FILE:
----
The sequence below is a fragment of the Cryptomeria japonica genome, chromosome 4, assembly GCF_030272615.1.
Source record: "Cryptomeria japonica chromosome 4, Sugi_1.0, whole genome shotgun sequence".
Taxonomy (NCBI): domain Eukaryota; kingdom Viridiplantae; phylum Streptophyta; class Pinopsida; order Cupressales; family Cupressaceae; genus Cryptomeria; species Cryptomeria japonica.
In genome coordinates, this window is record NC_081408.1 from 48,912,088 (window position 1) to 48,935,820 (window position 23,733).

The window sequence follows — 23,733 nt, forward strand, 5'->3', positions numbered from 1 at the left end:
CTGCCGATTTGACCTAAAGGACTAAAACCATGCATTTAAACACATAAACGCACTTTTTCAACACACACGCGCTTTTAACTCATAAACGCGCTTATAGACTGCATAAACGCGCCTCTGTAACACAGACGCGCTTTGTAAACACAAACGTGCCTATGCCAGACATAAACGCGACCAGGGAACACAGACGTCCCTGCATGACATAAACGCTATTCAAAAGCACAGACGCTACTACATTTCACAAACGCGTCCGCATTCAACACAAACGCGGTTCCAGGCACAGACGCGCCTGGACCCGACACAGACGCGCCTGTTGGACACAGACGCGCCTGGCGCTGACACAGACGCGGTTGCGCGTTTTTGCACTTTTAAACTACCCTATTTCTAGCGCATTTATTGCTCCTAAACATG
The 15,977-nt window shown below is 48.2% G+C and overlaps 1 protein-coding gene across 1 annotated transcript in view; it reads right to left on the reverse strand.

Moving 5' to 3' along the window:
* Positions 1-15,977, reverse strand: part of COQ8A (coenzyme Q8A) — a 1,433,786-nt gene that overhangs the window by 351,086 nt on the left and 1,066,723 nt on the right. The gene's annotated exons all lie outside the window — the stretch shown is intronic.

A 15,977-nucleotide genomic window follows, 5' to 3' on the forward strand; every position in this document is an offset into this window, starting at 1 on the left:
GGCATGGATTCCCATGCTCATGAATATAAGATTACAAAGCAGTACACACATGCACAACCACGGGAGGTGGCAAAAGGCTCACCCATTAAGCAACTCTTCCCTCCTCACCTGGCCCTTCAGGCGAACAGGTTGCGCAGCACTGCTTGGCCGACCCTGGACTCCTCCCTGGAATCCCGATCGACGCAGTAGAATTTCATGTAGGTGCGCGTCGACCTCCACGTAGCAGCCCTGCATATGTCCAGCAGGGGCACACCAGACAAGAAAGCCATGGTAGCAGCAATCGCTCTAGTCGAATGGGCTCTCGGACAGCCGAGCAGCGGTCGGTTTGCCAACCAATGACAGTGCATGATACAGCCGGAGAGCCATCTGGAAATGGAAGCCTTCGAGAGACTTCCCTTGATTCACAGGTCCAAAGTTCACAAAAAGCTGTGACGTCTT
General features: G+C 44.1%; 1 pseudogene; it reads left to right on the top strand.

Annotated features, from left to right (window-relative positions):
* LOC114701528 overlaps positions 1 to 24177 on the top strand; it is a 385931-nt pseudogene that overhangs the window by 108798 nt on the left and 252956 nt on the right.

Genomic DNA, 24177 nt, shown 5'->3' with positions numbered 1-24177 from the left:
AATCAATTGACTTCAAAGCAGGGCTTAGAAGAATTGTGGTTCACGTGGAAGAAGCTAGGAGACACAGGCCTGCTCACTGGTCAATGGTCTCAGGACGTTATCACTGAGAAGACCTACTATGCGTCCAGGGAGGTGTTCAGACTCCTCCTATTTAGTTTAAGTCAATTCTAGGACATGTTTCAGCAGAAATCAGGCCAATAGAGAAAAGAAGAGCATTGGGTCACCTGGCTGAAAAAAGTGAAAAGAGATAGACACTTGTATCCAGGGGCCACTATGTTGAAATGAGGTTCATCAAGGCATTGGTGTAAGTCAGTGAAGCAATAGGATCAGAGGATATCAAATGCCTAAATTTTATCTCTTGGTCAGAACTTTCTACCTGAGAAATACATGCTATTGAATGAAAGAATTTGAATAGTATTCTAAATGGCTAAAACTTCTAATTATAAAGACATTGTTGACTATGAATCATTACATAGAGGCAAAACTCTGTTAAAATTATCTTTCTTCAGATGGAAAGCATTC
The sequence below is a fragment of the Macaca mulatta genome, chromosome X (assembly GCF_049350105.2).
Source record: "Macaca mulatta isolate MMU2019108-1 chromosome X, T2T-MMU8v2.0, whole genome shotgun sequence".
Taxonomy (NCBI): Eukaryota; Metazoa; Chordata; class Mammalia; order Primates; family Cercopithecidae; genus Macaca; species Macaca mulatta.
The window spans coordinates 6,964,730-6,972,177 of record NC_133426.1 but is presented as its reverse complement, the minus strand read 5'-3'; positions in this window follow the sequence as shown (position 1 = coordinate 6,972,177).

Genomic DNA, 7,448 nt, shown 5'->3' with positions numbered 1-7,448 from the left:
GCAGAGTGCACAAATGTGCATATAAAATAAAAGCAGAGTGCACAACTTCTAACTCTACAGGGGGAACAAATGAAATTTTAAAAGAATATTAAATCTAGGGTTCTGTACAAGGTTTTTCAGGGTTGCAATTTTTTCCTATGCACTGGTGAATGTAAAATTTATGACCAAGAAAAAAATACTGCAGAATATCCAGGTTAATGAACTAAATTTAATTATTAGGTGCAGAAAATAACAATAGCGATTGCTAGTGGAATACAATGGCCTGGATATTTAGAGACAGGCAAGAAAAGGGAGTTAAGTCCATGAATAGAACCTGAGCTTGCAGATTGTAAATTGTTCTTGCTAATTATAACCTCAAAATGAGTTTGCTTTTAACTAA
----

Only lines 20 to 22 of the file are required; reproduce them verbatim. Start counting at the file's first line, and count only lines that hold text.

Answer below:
The window spans coordinates 6,964,730-6,972,177 of record NC_133426.1 but is presented as its reverse complement, the minus strand read 5'-3'; positions in this window follow the sequence as shown (position 1 = coordinate 6,972,177).

Genomic DNA, 7,448 nt, shown 5'->3' with positions numbered 1-7,448 from the left:
GCAGAGTGCACAAATGTGCATATAAAATAAAAGCAGAGTGCACAACTTCTAACTCTACAGGGGGAACAAATGAAATTTTAAAAGAATATTAAATCTAGGGTTCTGTACAAGGTTTTTCAGGGTTGCAATTTTTTCCTATGCACTGGTGAATGTAAAATTTATGACCAAGAAAAAAATACTGCAGAATATCCAGGTTAATGAACTAAATTTAATTATTAGGTGCAGAAAATAACAATAGCGATTGCTAGTGGAATACAATGGCCTGGATATTTAGAGACAGGCAAGAAAAGGGAGTTAAGTCCATGAATAGAACCTGAGCTTGCAGATTGTAAATTGTTCTTGCTAATTATAACCTCAAAATGAGTTTGCTTTTAACTAA